As unemployment continues to hover around 10%, and the economy shows signs of a slow recovery, mortgage delinquency rates have skyrocketed, reaching 10% last month. People are finding it hard to pay back their loans, leading to 2.3 million new loans that are considered seriously delinquent since December of 2009.

Real Estate Owned and Foreclosed

Delinquency rates are generally a good indicator of how stable personal finances are in the country, and so the increasing number of people who are unable to keep up with their loan payments is not a good sign for the US Economy.

Not only are people having a hard time paying their loans, but banks are even having a hard time successfully foreclosing on these properties. In addition to the 7.2 million loans that are behind on their payments, there are also an estimated 1 million properties that are Real Estate Owned (ROE), meaning that they were unable to be sold at a foreclosure auction and are now bank owned.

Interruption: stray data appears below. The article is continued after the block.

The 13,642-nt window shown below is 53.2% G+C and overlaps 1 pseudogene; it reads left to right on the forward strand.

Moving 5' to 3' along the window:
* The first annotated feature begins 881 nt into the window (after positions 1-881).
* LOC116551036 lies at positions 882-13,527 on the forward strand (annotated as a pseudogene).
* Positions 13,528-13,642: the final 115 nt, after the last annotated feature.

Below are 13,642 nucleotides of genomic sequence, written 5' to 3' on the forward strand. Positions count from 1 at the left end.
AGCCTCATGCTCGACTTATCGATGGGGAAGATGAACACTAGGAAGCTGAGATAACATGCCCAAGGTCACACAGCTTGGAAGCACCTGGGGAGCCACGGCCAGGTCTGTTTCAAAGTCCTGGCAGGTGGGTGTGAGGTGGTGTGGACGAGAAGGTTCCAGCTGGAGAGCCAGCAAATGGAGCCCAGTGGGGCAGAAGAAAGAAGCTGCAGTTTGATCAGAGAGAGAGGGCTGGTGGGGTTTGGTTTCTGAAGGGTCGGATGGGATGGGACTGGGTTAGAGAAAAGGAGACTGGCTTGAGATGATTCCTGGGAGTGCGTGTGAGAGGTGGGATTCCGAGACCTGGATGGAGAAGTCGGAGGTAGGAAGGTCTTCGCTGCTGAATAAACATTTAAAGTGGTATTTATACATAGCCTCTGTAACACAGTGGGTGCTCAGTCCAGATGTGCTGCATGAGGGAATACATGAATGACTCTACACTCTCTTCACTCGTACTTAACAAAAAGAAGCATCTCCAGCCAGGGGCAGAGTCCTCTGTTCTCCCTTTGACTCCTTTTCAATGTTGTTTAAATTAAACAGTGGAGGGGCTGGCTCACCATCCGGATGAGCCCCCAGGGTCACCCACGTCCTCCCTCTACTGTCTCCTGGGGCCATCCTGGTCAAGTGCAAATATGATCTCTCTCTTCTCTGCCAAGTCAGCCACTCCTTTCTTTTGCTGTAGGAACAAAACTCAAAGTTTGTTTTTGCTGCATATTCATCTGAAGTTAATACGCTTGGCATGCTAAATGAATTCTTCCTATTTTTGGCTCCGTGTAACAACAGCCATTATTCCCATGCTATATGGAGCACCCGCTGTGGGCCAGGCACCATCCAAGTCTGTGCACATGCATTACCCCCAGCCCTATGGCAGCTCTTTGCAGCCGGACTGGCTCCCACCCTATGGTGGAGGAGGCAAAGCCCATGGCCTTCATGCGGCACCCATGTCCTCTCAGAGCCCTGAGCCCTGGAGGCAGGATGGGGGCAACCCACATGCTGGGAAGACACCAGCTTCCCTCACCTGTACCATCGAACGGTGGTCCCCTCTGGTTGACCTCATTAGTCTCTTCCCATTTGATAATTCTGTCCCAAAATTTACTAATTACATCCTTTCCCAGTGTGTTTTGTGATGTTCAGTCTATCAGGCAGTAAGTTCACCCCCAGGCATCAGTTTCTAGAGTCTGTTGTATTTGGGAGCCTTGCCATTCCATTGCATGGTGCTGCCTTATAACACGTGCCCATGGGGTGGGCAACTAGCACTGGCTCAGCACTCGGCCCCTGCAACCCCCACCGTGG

Best and Worst Performers

States with the highest rates of foreclosed or delinquent properties are Florida, Nevada, and Mississippi, with North Dakota, Alaska and Wyoming having the least foreclosures and delinquencies.

Surprisingly, sub-prime and FHA loans have been performing relatively well when compared with prime loans. Within the category of prime loans, the worst performers are those with a principal balance of $417,000 to $600,000, according to the study by Lender Processing Services, which collects data from over 40 million loans across the US and provided the research for the study.

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